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4 players who stood out in the Ireland U20s’ Six Nations defeat to Wales

Jack O’Sullivan, Angus Curtis, Jack Aungier and Ronan Kelleher were all in excellent form for Ireland.

NOEL MCNAMARA’S IRELAND U20s suffered their second defeat in three Six Nations games as they came up short against Wales on a 41-38 scoreline last night.

It was a wild fixture at Donnybrook as Ireland scored five tries but conceded six, and there were a number of standout Irish performances despite the disappointment.

Angus Curtis

The Zimbabwe-born, South Africa-schooled playmaker was Ireland’s best back and proved a constant threat to the Welsh with ball in hand.

Angus Curtis Curtis makes a linebreak for Ireland. Source: Dan Sheridan/INPHO

Curtis played much of his schools rugby at out-half but has settled into the inside centre role superbly, with his footwork, decision-making, solidity in the collisions and passing skills all impressing.

From a proud rugby family – his father David and grandfather Brian both played for Ireland – Curtis looks like a superb prospect for Ulster, where he is currently part of the academy.

The Queen’s University RFC man took his first-half try against the Welsh expertly and also produced two other linebreaks, while he always looked robust in contact. An intelligent player, Curtis has a bright future.

Jack O’Sullivan

The UCC number eight, who captained PBC to a Munster Schools Senior Cup title last year, has been excellent throughout Ireland’s Six Nations campaign, stepping up powerfully in the absence of the injured Caelan Doris.

Jack O’Sullivan Man of the match Jack O'Sullivan. Source: Laszlo Geczo/INPHO

O’Sullivan’s dynamism through the tackle is a major strength, but he also possesses crucial skills like footwork and the kind of explosive fend we saw for the first of his two tries against Wales last night.

The Cork man is a real leader, producing big moments on both sides of the ball when his side needs them most, and his progression will be interesting to follow in the coming years.

O’Sullivan certainly looks like the latest exciting back row prospect for Munster and if Ireland are to finish out this championship with successes against Scotland and England, he will be key.

Ronan Kelleher

Playing his second season at this level, the Leinster hooker is understandably impressive in athletic terms, with his power at the scrum and in open play shining through for Ireland.

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Ronan Kelleher with Cai Evans Kelleher is an excellent athlete. Source: Dan Sheridan/INPHO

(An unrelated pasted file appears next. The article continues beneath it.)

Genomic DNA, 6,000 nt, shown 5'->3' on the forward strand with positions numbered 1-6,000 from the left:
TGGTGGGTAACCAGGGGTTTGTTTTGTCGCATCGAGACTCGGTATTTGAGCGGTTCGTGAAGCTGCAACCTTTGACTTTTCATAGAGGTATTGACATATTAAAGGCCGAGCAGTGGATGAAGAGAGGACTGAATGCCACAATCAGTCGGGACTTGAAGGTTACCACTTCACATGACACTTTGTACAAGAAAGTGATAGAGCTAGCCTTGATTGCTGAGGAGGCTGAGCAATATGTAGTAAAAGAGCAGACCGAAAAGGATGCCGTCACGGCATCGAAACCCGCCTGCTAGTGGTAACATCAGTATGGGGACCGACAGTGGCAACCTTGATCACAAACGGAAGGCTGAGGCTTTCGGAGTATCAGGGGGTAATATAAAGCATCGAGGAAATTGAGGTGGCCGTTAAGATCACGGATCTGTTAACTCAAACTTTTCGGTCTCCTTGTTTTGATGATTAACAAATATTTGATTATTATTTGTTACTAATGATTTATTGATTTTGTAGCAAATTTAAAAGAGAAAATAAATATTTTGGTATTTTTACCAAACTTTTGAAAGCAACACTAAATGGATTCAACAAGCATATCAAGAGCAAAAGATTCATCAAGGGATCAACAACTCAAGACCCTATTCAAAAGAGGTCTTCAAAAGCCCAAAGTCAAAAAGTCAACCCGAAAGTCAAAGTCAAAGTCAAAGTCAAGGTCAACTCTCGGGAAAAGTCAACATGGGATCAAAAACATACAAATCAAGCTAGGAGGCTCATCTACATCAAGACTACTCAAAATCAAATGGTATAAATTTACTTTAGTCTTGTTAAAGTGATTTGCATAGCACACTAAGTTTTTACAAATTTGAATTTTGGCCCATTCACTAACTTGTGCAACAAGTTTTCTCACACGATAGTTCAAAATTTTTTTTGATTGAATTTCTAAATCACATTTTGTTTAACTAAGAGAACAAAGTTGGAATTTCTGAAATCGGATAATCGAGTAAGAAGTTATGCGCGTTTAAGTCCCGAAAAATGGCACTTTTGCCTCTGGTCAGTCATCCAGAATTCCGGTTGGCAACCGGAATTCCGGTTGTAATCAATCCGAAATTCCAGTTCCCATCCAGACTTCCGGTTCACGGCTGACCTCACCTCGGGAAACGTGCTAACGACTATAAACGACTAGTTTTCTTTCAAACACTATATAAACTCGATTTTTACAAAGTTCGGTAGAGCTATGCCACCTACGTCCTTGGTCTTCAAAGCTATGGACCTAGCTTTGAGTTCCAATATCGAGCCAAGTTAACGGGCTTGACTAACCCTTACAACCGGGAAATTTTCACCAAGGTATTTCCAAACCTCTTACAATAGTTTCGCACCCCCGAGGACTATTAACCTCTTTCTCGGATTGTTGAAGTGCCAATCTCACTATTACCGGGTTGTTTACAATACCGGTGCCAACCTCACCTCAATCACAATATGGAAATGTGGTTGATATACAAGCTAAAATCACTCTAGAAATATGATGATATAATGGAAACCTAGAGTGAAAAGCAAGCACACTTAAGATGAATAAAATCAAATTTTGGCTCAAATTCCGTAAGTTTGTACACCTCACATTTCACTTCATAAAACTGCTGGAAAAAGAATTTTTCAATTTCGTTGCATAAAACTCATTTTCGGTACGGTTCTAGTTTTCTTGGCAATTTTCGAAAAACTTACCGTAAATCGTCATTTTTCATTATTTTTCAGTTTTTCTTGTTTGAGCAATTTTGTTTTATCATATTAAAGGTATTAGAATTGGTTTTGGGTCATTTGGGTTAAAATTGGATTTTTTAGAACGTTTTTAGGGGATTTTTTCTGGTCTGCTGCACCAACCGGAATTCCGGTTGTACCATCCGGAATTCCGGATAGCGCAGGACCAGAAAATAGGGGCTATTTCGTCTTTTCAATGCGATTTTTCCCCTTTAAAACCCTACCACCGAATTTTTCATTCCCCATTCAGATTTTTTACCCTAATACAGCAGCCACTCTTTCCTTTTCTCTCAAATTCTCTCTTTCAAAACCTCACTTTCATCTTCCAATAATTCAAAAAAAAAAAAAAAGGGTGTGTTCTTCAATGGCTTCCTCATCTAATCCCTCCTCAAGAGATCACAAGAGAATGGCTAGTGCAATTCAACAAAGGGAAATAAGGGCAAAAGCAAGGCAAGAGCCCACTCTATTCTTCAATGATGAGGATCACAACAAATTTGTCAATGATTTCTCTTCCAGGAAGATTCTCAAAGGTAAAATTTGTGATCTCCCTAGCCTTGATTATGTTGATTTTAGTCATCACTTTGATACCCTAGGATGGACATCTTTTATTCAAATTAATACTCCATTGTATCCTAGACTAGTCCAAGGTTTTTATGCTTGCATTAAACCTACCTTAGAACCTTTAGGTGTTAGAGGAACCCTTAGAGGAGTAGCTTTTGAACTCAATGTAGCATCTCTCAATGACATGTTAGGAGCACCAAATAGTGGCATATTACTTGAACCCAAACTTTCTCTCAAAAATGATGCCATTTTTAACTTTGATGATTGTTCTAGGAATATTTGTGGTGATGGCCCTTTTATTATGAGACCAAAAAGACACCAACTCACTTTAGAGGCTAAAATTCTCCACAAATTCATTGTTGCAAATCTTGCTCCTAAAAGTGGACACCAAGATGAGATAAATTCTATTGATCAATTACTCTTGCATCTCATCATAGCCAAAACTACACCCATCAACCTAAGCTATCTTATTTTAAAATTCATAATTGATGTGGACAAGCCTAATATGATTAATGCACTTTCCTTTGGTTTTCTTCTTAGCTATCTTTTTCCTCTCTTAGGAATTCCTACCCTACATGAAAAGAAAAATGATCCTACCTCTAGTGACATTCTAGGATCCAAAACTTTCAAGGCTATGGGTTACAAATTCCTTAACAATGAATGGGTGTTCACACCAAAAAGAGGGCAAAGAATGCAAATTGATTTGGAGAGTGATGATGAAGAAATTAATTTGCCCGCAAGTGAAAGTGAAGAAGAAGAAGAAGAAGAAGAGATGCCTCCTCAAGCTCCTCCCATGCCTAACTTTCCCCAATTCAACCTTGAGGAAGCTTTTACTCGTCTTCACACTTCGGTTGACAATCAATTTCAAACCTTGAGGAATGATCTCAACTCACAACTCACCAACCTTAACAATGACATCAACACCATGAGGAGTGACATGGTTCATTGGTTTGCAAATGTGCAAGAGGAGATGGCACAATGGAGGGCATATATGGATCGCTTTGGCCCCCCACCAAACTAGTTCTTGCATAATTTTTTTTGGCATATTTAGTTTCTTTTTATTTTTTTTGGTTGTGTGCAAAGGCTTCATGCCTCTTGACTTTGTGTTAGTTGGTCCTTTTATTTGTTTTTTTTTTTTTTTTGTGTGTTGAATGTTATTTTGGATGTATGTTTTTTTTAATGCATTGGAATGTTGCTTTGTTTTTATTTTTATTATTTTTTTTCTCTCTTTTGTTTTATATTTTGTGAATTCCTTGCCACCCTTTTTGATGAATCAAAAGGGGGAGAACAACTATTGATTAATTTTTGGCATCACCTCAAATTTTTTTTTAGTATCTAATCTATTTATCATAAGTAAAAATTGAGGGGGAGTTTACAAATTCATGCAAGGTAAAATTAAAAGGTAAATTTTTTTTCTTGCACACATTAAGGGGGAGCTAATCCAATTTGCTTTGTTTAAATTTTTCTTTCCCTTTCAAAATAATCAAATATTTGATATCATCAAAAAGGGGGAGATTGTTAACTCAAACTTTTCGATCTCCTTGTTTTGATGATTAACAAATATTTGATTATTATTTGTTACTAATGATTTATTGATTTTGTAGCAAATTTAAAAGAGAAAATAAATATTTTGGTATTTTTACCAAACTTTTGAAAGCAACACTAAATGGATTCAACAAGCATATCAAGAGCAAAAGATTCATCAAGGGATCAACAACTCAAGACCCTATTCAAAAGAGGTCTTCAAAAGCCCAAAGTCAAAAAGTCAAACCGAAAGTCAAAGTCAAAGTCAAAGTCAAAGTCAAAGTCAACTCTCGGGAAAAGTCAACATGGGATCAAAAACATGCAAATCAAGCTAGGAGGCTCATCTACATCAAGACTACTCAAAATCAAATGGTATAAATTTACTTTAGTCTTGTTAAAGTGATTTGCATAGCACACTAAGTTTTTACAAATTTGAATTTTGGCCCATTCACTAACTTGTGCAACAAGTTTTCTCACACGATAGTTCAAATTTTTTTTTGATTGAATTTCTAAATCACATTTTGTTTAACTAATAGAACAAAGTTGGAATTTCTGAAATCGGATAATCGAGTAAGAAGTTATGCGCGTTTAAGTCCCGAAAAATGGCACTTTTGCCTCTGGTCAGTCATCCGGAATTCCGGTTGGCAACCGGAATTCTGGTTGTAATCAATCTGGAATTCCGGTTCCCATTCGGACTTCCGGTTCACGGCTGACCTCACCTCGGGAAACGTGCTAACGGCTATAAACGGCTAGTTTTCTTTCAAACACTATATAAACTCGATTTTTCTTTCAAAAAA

The darting break he made off scrappy lineout possession to tee up Curtis’ try last night showed his attacking instincts, while he hammered into contact in the tighter exchanges against the Welsh.

The younger brother of Connacht wing Cian, Kelleher is already part of Leinster’s academy and has all the attributes to develop into an excellent professional player.

While there was an overthrow at the lineout leading to one Welsh try last night, those kinds of errors are so often collective rather than simply being on the hooker’s shoulders.

Kelleher was superb for McNamara’s men and he will be an essential part of the U20s’ plans as they move into the final two rounds and on towards the World Rugby U20 Championship this summer.

Jack Aungier

The tighthead prop is having an outstanding championship for Ireland, restricting Ulster’s highly-rated Tom O’Toole to a bench role so far.

Jack Aungier with Callum Carson Aungier is having an excellent Six Nations. Source: Dan Sheridan/INPHO

Aungier is a big unit and is happy to use his size and power in contact but he is also mobile and fit, allowing him to cover ground with ease.

An important scrum penalty for Ireland coming towards half-time will have been among former St. Fintan’s High School student Aungier’s most enjoyable moments in last night’s game against the Welsh.

There were a couple of missed tackles in Aungier’s performance but the Suttonians RFC product – he now plays with St. Mary’s – delivered an overall performance that once again underlined his rich potential.

He has a fine skillset to go along with his physical prowess and with Tadhg Furlong changing the standards for tighthead props at the very top level, Aungier looks like he fits the mould.

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Murray Kinsella

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